The picture book Tea for Ruby is transformed into a stage production by the Metropolitan Ballet Company on Saturday and Sunday at Abington Friends School's Josephine Muller Auditorium. Children can also have a queen's tea with the book's New York Times best-selling illustrator, Robin Preiss Glasser. Ruby is having trouble learning good manners, but she is determined to succeed. She receives a surprise invitation to have tea with the queen at the palace and works hard to learn etiquette befitting a princess.
SPORTS
October 25, 2013 | By Matt Breen, Inquirer Staff Writer
NEW YORK - Gabriel Rosado said he was bored last week sitting in his Roxborough living room. Saturday night's middleweight title fight with Peter Quillin was still a week away. So Rosado found a piece of scrap paper and drew. It was something he often did as a teenager living in North Philadelphia. With a black ballpoint pen, Rosado etched himself wearing a crown - his nickname is "King" - and holding his hands high above his head. His stick-figure opponent lay flat on the mat, wearing a frown as the crowd cheered.
NEWS
October 25, 2013 | By Ronnie Polaneczky, Daily News Columnist
ON MAY 13, 1985, Philadelphia police dropped a bomb on a West Philly rowhouse. Eleven people died and 61 homes went up in flames. Within a week, then-Mayor Wilson Goode agreed to appoint an independent commission to investigate exactly how and why the Police Department's final confrontation with the MOVE fringe group escalated to catastrophe. It has been four months and 19 days since the collapse of 2140 Market St. killed six people and injured 13. So far, all we have is the promise that Mayor Nutter will appoint a similar independent commission to examine how the city's Department of Licenses and Inspections might have averted the tragedy.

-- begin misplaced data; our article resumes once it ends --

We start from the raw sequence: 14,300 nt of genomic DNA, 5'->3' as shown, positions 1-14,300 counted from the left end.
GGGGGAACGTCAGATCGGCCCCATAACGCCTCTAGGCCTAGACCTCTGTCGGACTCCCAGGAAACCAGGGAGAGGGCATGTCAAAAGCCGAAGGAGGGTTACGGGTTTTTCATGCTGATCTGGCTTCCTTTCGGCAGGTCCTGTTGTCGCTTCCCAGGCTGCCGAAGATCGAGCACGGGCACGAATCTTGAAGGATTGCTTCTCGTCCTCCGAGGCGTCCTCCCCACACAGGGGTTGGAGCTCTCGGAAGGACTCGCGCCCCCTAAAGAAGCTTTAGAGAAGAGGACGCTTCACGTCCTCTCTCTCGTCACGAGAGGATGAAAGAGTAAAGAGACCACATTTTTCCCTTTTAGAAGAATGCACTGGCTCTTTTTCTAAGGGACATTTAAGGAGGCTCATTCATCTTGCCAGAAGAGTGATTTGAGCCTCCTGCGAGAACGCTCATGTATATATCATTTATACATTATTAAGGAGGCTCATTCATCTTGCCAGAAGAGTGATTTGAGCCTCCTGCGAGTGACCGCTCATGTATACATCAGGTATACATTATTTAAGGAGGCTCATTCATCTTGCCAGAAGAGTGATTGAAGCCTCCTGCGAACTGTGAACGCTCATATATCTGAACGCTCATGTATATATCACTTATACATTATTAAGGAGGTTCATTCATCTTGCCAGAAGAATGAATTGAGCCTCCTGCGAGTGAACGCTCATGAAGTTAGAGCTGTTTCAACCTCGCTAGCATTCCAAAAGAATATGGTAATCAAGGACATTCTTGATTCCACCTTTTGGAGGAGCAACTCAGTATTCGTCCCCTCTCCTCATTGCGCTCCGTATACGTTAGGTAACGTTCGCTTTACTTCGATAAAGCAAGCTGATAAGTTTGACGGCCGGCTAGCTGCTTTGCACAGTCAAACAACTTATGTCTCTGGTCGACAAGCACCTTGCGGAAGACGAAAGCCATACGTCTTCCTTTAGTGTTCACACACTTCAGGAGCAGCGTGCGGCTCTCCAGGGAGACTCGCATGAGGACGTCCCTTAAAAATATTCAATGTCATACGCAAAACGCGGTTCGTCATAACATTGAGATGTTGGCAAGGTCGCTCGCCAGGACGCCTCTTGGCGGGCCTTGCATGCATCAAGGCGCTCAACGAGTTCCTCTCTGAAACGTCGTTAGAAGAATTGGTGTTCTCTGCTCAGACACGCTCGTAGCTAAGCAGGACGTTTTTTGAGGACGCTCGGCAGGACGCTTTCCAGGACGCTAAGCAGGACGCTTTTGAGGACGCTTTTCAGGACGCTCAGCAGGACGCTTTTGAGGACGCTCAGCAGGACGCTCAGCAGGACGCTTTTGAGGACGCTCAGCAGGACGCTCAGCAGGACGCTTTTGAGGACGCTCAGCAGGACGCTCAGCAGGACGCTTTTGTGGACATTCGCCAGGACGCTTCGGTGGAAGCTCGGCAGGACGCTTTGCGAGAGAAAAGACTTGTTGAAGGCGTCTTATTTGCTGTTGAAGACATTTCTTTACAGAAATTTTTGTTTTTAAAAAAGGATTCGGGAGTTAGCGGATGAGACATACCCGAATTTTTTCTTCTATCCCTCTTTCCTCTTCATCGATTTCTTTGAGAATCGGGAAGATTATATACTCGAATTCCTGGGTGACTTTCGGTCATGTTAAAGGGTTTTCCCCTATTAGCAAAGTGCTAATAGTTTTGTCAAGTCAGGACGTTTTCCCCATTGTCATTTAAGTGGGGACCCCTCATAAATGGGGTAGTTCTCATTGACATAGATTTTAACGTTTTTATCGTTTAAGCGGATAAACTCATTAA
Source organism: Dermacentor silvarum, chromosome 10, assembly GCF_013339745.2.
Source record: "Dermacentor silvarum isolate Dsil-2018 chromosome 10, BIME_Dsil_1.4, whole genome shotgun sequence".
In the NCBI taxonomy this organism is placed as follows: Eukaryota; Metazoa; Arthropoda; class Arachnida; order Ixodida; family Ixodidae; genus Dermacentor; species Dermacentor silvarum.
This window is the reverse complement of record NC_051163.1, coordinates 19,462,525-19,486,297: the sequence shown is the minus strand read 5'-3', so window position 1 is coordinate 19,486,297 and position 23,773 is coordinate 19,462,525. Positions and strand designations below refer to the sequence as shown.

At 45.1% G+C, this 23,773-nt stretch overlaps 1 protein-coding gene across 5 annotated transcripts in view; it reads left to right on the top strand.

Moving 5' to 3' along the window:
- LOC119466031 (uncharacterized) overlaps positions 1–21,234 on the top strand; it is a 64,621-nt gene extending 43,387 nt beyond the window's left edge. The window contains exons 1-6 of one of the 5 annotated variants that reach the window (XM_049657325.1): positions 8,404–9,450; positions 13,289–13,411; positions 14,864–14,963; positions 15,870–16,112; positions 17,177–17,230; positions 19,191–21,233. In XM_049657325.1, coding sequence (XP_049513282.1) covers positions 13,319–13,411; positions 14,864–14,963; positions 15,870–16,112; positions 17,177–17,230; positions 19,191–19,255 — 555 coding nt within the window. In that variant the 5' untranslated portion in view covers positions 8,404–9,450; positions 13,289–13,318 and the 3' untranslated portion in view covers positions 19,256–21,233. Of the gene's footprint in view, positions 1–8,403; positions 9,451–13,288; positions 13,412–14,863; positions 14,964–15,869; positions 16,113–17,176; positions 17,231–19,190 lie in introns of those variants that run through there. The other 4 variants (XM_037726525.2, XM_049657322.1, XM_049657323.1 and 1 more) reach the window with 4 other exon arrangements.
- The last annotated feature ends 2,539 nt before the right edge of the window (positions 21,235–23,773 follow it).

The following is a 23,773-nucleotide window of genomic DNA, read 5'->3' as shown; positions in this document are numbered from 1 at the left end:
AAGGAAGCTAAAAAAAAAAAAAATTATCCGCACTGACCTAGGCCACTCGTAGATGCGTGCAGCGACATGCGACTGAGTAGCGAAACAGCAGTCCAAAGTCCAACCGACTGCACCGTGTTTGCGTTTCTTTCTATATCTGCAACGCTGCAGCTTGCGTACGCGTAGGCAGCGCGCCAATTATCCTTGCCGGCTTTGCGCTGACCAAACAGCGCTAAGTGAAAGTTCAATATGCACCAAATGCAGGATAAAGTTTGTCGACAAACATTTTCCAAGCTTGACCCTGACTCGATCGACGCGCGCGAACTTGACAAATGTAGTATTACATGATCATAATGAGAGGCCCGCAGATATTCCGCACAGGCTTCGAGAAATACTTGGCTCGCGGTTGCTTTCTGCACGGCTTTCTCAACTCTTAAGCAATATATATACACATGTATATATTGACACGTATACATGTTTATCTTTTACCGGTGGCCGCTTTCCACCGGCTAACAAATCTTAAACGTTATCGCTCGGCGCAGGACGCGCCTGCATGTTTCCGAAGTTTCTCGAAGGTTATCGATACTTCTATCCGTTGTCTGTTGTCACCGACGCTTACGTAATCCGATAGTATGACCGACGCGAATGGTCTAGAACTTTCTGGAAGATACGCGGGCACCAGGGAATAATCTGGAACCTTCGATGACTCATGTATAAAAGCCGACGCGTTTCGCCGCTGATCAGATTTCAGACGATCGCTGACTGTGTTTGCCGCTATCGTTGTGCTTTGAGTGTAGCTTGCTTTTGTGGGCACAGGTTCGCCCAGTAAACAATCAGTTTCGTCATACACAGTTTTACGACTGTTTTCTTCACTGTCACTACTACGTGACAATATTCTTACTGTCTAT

NEWS
October 9, 2013 | By Jacqueline L. Urgo, Inquirer Staff Writer
SEASIDE PARK, N.J. Lovingly collected over several years, a series of beach photographs depicted family, friends, fishermen, beachgoers, and scenery along the oceanfront here and in neighboring Seaside Heights. Philadelphia photographer Michael M. Koehler had gathered the pictures for a book he self-published in August called Seaside . The images were meant as a tribute to those moments captured by his lens before Hurricane Sandy pummeled this section of the New Jersey Shore nearly a year ago. But it's the backdrop of some of them, such as the shots of the Carousel and Funtown Piers, that draws the eye in. So much of what he caught in the photos is now gone.
BUSINESS
September 22, 2013 | By Reid Kanaley, Inquirer Staff Writer
The employment picture for the region and nation was mixed in August, the U.S. Labor Department said Friday. Pennsylvania's unemployment rate rose to 7.7 percent from 7.5 percent in July as the number of people without jobs in the state increased by 9,000, the department said. New Jersey's rate dipped to 8.5 percent from July's 8.6 percent as the number without jobs fell by about 3,000. All the numbers are seasonally adjusted. The U.S. unemployment rate in August was 7.3 percent.